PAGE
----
US utilities sceptical over nuclear plants
By Sheila McNulty and Ed Crooks
November 18 2007
After three decades without any applications for a licence to build a nuclear reactor in the US, almost 20 companies are considering applying to build over 30 new plants. In September, NRG Energy of Texas became the first to make an application in 29 years.
With US electricity demand set to rise sharply, government incentives for early movers and some environmental campaigners seeing high-emitting coal-fired power generation as a greater evil, conditions seem propitious for a renaissance of nuclear power.
"Nuclear power is an essential component of any comprehensive national energy plan," says Mary Landrieu, a senator representing Louisiana. "It has been 20 years since we have built a nuclear power plant, and it is long past time that we build a new one."
That view is shared by the administration of President George W. Bush. Yet, for all the political enthusiasm, many in the industry believe the nuclear revival will be limited and slow.
Jeffrey Immelt, chairman and chief executive of General Electric, one of the world's biggest nuclear engineering companies, believes at most a third of those planned nuclear power plants will go ahead.
Nuclear is important in the US energy mix. There are 103 nuclear power plants, which supply about 20 per cent of the country's electricity. Yet many of them are so old that they are operating on 20-year extensions on their 40-year operating licences. At the same time as these plants are going out of service, US electricity demand is rising. It could grow by 45 per cent by 2030, according to projections from the US Energy Information Administration.
That widening gap should create a powerful case for building reactors. However, it has been hard convincing utilities to take the risk.
"If you were a utility CEO and looked at your world today, you would just do gas and wind," Mr Immelt says. "You would say [they are] easier to site, digestible today [and] I don't have to bet my company on any of this stuff. You would never do nuclear. The economics are overwhelming."
The US government has tried to win over nervous utilities by combining what were two separate licensing processes for building and operating nuclear plants.
NRG Energy is seeking a single licence to build and operate, which may take four years. Under the old system, the process could take 11 years. It was possible for a power company to get a licence to build a plant but then fail to obtain approval to operate it, after pouring billions of dollars into construction. Many in the industry recall a $5.3bn New York plant that, once completed in 1984, could not overcome public resistance and be brought on stream.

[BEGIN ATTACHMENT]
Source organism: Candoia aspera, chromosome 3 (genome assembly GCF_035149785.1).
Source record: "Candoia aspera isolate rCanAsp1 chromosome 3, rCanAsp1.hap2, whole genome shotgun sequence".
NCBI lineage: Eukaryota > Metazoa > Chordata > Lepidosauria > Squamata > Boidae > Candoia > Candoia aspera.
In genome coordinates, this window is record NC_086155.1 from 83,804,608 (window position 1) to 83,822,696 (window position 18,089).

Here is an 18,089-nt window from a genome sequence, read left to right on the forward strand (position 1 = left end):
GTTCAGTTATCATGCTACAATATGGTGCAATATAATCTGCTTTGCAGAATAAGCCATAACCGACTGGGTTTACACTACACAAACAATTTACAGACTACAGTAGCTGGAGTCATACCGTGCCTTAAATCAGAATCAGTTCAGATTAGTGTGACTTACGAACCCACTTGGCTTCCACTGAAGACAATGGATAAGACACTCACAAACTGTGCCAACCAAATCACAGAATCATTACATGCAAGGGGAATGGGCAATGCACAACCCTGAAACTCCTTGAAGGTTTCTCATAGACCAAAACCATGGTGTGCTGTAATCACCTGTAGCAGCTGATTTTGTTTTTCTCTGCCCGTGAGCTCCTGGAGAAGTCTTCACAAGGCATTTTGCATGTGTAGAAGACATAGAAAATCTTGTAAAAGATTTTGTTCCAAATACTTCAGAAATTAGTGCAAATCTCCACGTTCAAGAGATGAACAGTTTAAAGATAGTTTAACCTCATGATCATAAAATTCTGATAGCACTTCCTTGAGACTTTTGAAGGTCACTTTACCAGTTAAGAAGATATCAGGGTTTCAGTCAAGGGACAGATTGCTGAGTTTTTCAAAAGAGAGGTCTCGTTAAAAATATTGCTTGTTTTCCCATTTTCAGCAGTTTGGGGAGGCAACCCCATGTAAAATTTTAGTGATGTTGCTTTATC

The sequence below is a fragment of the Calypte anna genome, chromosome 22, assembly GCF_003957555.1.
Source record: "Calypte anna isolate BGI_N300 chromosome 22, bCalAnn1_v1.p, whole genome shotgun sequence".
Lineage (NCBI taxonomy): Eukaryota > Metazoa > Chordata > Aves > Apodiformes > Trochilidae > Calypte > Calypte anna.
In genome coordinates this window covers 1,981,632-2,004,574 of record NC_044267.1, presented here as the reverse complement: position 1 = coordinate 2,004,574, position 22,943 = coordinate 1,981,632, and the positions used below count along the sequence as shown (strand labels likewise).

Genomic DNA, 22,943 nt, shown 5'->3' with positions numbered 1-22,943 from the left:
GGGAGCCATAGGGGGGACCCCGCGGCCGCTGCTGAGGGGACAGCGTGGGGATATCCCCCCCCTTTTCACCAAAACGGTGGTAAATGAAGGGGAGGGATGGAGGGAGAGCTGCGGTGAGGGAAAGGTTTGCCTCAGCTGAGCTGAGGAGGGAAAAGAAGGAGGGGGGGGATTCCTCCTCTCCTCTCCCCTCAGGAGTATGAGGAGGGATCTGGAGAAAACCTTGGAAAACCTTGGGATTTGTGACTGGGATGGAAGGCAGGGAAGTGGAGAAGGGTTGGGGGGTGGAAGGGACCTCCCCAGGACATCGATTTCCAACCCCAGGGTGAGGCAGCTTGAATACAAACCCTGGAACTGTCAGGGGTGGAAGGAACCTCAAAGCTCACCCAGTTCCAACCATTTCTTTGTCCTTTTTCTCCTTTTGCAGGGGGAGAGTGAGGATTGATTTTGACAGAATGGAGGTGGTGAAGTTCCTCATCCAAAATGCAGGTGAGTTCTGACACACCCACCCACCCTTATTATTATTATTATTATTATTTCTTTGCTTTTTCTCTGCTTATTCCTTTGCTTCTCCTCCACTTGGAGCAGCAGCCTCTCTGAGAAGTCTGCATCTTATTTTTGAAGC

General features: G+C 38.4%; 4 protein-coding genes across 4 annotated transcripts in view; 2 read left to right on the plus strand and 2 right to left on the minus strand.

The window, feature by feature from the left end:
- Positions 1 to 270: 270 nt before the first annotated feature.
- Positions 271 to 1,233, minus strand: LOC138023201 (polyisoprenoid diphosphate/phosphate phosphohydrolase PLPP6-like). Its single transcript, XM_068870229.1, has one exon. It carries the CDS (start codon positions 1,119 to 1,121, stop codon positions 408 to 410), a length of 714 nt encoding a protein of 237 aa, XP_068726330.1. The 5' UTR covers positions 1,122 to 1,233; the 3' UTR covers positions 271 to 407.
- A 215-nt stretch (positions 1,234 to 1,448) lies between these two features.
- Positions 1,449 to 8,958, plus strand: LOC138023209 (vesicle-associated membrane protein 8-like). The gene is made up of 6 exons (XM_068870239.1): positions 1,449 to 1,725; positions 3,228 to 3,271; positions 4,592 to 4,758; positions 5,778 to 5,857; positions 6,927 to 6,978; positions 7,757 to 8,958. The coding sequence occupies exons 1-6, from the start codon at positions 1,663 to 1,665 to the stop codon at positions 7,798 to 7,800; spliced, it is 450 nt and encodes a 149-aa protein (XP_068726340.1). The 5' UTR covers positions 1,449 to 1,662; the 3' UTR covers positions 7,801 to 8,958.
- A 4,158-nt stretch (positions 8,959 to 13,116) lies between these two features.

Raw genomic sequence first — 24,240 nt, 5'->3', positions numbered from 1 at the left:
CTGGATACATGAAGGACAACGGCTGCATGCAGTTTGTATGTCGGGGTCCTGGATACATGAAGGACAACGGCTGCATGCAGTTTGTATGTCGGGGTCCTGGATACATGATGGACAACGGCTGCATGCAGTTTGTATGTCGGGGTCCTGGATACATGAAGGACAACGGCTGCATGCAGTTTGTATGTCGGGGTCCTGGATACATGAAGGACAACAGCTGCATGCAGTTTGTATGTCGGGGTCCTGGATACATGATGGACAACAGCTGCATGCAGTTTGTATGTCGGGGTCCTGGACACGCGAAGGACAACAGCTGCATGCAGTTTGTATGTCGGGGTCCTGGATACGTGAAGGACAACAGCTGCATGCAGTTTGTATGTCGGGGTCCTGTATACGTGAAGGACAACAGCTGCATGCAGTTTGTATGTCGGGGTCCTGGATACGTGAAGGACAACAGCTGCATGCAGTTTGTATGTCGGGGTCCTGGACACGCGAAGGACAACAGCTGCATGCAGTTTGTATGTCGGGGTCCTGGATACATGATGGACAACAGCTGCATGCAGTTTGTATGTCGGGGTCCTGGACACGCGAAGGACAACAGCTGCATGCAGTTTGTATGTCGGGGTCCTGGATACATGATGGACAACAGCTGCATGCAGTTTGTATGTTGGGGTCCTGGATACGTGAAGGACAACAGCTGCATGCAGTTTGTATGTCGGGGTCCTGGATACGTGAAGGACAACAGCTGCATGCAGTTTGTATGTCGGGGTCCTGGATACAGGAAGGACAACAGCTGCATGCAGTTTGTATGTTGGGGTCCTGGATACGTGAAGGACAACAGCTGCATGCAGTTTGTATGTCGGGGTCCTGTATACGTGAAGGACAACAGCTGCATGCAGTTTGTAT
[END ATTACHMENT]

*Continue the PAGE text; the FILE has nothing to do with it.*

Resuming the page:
However, while the new system is supposed to be an improvement, its effects are uncertain. Richard Goffi, a principal at Booz Allen Hamilton, who leads the firm's public sector energy business, says that because the process has not been tested there is no proof it will work as smoothly as planned. "No one knows how this is going to play out," he says.
The US government has offered incentives to the first companies to build reactors under the Energy Policy Act, including tax incentives, federal loan guarantees and insurance should their projects get shut down.
David Crane, chief executive of NRG Energy, says the government "put together precisely the amount of incentives," to make his planned investment viable.
But Mr Immelt believes it will take a much clearer set of incentives, preferably based on an international emissions trading scheme, to give nuclear power the impetus it needs to grow rapidly.
GE is a member of the US Climate Action Partnership, a lobby group of businesses and environmental campaigners that advocates emissions trading to tackle the global warming threat.
"If ever there is a cap and trade system, then nuclear power is going to get accelerated, because it's very much favoured in a reducing-carbon world," he says.
Such a system is fiercely controversial in American politics, although Hillary Clinton, the Democratic presidential frontrunner, has proposed a domestic cap and trade scheme.
Mr Immelt argues it is time to start taking action. "We can spend three years fighting it, duking it out, to reach an inevitable conclusion in the fifth year, or we can spend these five years actually about the job of setting up a market and driving change," he says.
Copyright The Financial Times Limited 2007
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